Judge Otis Wright of the Central District of California invalidated five claims in one of MyMedicalRecords’ patents in a case involving Walgreens, Quest Diagnostics, WebMD, and more. Wright’s decision [PDF] is one of many new cases that have implemented the Supreme Court’s recent ruling in Alice v. CLS Bank, a groundbreaking decision that basically says: you can’t make an abstract idea patentable by simply adding “do it on a computer.”
In the case, MyMedicalRecords asserted a patent that covered a method of providing online personal health records in a private, secure way. Wright rightfully found that “the concept of secure record access and management, in the context of personal health records or not, is an age-old idea,” and is therefore abstract.
Now, according to the “Mayo test” that Alice deemed courts should use, an abstract concept could be patentable if it’s associated with some sort of “inventive concept” that goes beyond just the abstract idea. In the case of MyMedicalRecords’ patent, though, the additional claims fell flat, involving only “routine, conventional functions of a computer and server.” Under Alice, this patent is as good as gone.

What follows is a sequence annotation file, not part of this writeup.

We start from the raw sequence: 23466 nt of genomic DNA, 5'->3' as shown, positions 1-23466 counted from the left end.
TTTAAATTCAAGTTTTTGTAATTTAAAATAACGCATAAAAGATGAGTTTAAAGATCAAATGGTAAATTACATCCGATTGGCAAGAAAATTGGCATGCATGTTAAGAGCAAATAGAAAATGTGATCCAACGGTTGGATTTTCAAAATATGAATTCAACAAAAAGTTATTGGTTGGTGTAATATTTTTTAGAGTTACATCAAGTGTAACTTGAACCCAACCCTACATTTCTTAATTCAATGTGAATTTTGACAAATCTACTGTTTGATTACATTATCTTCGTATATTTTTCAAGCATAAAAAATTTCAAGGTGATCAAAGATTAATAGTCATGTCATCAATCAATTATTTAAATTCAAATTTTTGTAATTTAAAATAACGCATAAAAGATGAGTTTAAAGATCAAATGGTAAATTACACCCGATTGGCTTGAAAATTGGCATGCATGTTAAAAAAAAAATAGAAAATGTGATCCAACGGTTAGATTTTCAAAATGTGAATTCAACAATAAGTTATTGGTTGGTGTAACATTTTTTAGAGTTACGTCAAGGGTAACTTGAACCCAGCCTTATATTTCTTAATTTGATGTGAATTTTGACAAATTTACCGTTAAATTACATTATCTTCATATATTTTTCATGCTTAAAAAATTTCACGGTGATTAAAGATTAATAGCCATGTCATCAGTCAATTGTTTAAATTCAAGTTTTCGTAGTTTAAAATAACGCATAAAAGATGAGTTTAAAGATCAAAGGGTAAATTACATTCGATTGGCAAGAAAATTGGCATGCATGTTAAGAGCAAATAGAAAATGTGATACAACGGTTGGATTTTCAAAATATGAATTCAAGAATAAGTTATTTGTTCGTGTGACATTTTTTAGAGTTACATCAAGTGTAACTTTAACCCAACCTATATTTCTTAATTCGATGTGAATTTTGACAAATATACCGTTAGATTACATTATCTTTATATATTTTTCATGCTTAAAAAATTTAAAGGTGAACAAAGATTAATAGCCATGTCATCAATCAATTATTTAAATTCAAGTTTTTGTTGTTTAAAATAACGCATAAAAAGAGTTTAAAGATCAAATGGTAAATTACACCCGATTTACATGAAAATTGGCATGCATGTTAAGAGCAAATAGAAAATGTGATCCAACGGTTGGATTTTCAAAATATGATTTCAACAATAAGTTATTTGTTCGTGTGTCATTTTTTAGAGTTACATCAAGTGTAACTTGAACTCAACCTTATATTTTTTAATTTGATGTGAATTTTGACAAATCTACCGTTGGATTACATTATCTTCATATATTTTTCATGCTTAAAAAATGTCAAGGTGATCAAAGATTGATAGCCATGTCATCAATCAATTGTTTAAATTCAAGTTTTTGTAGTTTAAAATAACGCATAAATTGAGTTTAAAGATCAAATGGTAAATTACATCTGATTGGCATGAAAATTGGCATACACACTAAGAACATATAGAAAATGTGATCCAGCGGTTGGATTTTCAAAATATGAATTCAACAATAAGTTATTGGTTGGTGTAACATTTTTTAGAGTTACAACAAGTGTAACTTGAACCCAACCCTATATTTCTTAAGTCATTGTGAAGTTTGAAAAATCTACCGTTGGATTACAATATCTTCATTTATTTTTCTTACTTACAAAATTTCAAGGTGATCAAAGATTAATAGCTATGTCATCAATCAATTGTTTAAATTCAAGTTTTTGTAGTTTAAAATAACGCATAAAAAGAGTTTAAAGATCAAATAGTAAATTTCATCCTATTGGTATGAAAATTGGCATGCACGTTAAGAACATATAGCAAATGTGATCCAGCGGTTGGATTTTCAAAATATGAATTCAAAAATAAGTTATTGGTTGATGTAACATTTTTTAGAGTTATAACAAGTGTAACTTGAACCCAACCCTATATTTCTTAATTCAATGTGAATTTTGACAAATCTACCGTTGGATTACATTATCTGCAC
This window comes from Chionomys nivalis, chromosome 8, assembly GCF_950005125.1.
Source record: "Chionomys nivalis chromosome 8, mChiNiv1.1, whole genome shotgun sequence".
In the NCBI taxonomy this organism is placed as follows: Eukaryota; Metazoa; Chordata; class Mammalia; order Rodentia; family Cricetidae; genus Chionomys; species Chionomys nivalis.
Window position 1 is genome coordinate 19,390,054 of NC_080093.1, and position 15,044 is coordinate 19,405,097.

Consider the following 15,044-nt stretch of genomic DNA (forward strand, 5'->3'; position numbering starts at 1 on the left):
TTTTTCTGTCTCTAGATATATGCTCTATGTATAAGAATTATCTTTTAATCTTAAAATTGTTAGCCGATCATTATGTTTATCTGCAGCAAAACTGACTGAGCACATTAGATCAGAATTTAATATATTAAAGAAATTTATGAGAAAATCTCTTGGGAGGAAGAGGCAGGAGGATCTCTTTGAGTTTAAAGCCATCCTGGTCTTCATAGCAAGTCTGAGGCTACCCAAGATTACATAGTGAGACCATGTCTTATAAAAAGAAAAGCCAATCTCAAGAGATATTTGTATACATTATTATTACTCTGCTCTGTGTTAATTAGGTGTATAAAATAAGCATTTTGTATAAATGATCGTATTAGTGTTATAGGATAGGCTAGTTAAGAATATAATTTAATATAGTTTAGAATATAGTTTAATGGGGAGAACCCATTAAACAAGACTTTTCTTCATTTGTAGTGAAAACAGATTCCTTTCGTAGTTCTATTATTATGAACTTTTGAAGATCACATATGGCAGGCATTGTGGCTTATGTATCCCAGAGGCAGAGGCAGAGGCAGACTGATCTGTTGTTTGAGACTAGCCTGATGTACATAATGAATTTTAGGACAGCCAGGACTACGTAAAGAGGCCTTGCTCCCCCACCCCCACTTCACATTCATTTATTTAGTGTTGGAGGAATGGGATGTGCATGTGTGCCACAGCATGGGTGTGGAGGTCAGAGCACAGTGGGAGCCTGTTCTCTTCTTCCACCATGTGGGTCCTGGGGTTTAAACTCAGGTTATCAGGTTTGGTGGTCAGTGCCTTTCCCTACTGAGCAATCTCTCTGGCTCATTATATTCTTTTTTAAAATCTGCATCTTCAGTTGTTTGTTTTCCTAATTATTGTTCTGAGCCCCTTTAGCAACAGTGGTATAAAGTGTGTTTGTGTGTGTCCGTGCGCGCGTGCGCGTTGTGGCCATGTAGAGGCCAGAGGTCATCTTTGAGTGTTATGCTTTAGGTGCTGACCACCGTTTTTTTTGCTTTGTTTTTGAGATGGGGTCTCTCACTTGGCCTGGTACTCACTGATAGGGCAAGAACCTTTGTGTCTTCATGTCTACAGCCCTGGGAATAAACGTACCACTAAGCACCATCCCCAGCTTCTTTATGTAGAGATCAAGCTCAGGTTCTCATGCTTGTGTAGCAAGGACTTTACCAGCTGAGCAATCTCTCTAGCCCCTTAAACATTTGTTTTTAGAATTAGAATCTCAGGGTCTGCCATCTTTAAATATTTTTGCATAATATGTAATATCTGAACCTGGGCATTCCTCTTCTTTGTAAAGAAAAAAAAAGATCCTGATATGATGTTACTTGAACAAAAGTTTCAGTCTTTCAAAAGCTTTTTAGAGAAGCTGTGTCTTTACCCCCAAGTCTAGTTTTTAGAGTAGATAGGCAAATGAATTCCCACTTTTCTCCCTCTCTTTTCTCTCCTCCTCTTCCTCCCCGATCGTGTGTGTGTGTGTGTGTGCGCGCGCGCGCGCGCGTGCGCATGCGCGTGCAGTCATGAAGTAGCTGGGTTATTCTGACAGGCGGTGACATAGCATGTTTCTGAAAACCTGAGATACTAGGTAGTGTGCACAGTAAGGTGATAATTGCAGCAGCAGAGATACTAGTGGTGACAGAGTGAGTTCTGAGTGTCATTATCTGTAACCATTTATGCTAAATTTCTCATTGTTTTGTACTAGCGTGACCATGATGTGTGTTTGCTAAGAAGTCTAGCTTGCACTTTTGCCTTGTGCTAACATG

What about the other patents MyMedicalRecords mentioned in its demand letters and lawsuits? Those—all similar to the recently invalidated one—are in a precarious position right now. This recent decision sets a strong precedent that should make the company think twice about going after any other healthcare providers, who now have strong ammunition to fight back against infringement claims.
This is great news, but it only comes after the initiation of a lawsuit against some deep-pocketed defendants who had the ability to fight back.